3 Non-toxic Cleaning Solutions You Can Make At Home

What do chlorine, ammonia and sodium hydroxide have in common? These are some of the chemicals that popular cleaning products employ to remove grease, stains and germs in households and offices. While these potent actors can certainly be effective on dirt and grime, they can undoubtedly be harmful to you, your children and the environment.

Even if you opt for a popular cleaning solution that boasts a “green” or “eco-friendly” label, there’s still a chance that the claim of environmental safety is inaccurate. Take a few minutes to carefully read the ingredients on the label before you commit. You may find ingredients you didn’t expect to see. Some of the symptoms you might experience from using cleaning products made with harsh chemicals include:

  • Headache
  • Red, watering eyes
  • Difficulty breathing
  • Skin irritation

If you continue to use these products, long-term ailments may include:

  • Asthma
  • Allergic reactions
  • Other respiratory problems

In order to avoid certain disaster, more and more homeowners are turning to natural, homemade products for their cleaning needs. Ultimately, these efforts can alleviate the harmful impact on the environment and help avoid the negative effects of chemicals. Below, you can find three simple recipes to create effective, affordable and eco-friendly cleaning solutions. Always remember: Maid Sailors uses eco-friendly cleaning products when they clean your home ( perfectly).

Make sure you have this stuff:

  • Plastic spray bottles
  • Rubbing alcohol
  • White vinegar
  • Fresh lemon or lemon juice
  • Cornstarch
  • Water
  • Baking soda
  • Castile soap
  • Essential oils
  • Sponges and towels

1) Glass Cleaner

Set aside your go-to, chemical-ridden glass cleaner and whip up a streak-free solution with the help of a few standard kitchen items. For best results, use a newspaper to rub your homemade cleaner over the glass surfaces you’re polishing to a shine. Mix the ingredients thoroughly in a spray bottle to avoid clogs. Adjust the following recipe for larger or smaller bottles:

  • ¼ cup white vinegar
  • ¼ cup rubbing alcohol
  • 1 tablespoon cornstarch
  • 2 cups distilled or tap water
  • A few drops of your favorite essential oil ( optional)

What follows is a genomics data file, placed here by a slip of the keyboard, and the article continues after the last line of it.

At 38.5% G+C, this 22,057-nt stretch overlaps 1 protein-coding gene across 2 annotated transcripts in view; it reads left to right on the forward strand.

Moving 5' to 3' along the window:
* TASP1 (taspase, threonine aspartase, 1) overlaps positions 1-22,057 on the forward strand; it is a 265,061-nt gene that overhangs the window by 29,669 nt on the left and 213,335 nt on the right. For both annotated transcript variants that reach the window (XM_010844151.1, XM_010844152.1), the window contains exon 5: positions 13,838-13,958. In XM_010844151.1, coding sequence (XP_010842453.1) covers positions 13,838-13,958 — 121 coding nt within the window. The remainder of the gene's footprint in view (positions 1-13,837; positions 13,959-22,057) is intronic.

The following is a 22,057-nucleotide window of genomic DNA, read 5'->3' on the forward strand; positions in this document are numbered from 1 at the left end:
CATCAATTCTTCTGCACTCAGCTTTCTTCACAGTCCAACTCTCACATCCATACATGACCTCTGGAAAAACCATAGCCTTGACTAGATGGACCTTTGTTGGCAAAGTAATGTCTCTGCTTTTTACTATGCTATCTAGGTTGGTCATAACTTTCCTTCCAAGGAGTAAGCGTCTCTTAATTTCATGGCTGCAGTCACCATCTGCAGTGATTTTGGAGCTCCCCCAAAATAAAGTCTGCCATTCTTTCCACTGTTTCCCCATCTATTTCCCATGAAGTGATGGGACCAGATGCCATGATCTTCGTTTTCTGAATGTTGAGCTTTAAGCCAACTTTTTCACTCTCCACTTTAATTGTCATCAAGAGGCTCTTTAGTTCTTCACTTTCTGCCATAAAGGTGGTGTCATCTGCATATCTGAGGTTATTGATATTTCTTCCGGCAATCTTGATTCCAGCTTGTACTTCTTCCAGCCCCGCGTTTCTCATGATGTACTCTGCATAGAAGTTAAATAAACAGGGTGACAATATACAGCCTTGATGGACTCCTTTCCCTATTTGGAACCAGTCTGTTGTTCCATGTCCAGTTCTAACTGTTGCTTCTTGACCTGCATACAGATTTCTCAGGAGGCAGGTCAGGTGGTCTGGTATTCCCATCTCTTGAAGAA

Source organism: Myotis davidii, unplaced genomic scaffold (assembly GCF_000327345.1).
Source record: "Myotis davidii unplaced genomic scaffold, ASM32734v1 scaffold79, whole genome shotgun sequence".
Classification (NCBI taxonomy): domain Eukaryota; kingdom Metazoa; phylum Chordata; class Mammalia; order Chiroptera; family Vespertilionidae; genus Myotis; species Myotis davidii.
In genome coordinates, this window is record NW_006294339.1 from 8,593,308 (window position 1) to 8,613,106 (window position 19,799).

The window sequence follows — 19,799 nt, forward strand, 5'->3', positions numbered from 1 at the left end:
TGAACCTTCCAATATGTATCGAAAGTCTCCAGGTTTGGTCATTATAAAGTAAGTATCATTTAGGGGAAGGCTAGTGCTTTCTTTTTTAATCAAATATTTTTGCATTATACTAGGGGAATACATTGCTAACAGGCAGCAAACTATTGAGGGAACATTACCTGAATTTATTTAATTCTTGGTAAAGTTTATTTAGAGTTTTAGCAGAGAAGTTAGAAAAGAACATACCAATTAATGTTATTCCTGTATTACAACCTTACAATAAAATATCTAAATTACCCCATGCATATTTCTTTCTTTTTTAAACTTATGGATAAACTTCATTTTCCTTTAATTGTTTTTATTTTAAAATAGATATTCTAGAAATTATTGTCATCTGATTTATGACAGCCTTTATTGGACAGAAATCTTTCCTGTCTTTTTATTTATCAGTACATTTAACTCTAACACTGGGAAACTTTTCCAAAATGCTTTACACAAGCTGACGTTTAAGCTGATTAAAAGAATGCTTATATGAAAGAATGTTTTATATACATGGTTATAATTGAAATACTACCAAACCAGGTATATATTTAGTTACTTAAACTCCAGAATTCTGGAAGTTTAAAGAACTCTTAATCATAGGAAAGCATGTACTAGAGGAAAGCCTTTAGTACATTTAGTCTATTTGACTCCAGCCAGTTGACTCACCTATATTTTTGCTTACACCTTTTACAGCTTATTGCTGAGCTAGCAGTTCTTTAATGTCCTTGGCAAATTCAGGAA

2) Grease Fighter

It might be hard to believe that a handful of household items is all you need to effortlessly lift grease off counters, stovetops and microwaves – believe it. This formula uses three ingredients and zero chemicals to make one powerful de-greaser. Mix the ingredients in a plastic bottle and add a few drops of lemon juice until it’s fresh. The baking soda breaks up stubborn gunk and the lemon juice adds a hint of citrus-infused freshness. Assemble:

  • 2 cups tepid water
  • 2 tablespoons baking soda
  • 2 teaspoons liquid castile soap
  • 10 or more drops of lemon juice or essential oil

3) Carpet Cleaner

If you have kids or pets (they’re practically the same thing, right?), your carpet is probably used to a lot of foot traffic (amongst other things). Often, the perpetrators leave evidence behind in the form of tiny little footprints or mud-soaked paw prints. Ditch the powdery carpet treatment that requires a vacuum cleaner. Instead, parents and pet owners alike can spot-clean their rugs with this simple carpet cleaning solution. Gather the following ingredients and mix thoroughly for optimal results. Use a sponge to help you loosen dirt before you break the grime down even further. Ingredients include:

  • Liquid castile soap
  • Baking soda
  • White vinegar
  • Clean towel and sponge

Not only are these non-toxic cleaning solutions eco-friendly, they’re wallet-friendly. You can use these recipes in any room of your house, or use them to supplement other eco-conscious cleaning methods in your car. All in all, the homemade cleaning tools will set you back less than $10. We’ve tweaked these blends just slightly, and you can feel free to experiment with your solutions, as long as you’re taking the proper safety precautions. If you’re too lazy to do any of this, do yourself a favor and call Maid Sailors.

This article was written in conjunction with Carmen Fiordirosa, the marketing director for CleanTools. a Chicago-based manufacturer of drying and polishing products.

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